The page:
Master of Arts (MA)


Educational Theory, Policy, and Practice

Document Type



Education reform policies have focused on high-stakes assessments primarily utilizing standardized tests for accountability purposes. As testing practices have evolved due to a variety of factors throughout the past century or so, they have become fully integrated into public schooling in the United States. These tests are having a marked impact on teachers and education, as teachers feel pressure to produce exceptional student results and modify their instructional practices, often “teaching to the test” and narrowing the curriculum in order to focus on the requirements of the mandates. This study examines a survey of public school teachers to ascertain their experiences and perspectives regarding the impact of these testing policies. The results show that teachers are feeling an immense amount of pressure, their instructional planning and classroom practices are impacted by the tests, and they do not find the tests particularly helpful. Differences between teachers’ gender, education, experience, subject focus, and work with gifted and talented students are also examined. As testing is likely to be a force in public education in America for the foreseeable future, the results of this study can be used to ascertain teacher concerns and develop supports for teachers to help address those concerns.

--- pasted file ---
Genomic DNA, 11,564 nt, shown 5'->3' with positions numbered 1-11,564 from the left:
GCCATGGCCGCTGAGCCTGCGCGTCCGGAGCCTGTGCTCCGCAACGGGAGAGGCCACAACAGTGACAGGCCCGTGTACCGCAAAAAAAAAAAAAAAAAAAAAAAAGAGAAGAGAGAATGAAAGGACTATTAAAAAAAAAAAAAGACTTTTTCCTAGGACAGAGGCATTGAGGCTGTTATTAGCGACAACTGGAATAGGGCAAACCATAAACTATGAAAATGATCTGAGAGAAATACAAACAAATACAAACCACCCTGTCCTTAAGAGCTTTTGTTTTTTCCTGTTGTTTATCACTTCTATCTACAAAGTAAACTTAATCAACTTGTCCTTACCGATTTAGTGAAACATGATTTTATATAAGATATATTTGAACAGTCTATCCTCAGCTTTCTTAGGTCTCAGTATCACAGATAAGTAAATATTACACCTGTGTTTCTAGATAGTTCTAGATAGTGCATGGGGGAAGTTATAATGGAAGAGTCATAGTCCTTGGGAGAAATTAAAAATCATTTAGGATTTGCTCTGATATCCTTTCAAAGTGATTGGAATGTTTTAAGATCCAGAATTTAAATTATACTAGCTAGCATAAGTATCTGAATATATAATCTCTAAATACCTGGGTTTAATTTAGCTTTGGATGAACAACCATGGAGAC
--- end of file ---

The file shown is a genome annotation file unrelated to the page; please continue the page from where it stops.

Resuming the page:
Document Availability at the Time of Submission

Release the entire work immediately for access worldwide.

Committee Chair

Hendry, Petra



Included in

Education Commons